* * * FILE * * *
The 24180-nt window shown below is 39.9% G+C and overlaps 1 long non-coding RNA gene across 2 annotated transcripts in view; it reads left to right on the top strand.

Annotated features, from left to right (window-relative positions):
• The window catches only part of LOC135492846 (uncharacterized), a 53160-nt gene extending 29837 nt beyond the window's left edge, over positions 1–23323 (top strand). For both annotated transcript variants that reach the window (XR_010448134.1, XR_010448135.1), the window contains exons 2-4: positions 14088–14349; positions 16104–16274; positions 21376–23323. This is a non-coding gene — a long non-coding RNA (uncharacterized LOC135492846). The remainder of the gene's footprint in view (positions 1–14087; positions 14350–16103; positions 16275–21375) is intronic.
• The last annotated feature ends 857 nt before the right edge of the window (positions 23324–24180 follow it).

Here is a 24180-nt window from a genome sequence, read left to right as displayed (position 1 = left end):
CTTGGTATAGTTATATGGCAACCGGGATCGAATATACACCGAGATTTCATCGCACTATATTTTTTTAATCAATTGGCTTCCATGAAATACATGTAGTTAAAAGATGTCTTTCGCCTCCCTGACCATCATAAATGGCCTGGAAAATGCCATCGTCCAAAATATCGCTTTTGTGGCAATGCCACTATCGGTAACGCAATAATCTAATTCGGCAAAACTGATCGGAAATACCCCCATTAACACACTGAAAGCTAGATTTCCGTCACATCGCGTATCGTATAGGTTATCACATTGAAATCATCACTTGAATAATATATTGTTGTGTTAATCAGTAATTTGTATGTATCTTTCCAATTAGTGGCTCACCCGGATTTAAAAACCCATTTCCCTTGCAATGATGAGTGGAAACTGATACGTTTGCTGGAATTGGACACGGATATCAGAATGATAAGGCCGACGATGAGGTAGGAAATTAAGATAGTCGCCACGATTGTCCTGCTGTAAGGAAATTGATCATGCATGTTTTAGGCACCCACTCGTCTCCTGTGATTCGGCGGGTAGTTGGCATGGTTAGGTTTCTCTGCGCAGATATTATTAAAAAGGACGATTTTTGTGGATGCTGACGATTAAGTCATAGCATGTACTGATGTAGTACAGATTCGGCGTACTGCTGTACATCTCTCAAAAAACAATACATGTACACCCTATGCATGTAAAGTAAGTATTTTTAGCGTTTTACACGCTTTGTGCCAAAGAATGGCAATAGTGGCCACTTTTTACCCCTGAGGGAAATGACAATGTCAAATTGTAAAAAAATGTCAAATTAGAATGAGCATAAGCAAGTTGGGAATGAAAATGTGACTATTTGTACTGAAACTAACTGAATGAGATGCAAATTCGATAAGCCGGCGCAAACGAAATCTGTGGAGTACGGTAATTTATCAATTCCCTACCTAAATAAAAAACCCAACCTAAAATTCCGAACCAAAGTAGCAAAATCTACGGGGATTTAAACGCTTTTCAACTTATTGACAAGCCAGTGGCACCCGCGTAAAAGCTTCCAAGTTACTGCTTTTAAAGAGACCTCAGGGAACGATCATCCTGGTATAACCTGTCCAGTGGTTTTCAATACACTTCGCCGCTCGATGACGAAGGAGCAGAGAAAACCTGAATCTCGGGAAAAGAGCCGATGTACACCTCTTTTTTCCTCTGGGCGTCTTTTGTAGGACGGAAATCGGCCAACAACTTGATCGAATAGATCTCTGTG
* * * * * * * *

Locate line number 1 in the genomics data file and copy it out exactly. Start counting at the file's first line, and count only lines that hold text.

The 24180-nt window shown below is 39.9% G+C and overlaps 1 long non-coding RNA gene across 2 annotated transcripts in view; it reads left to right on the top strand.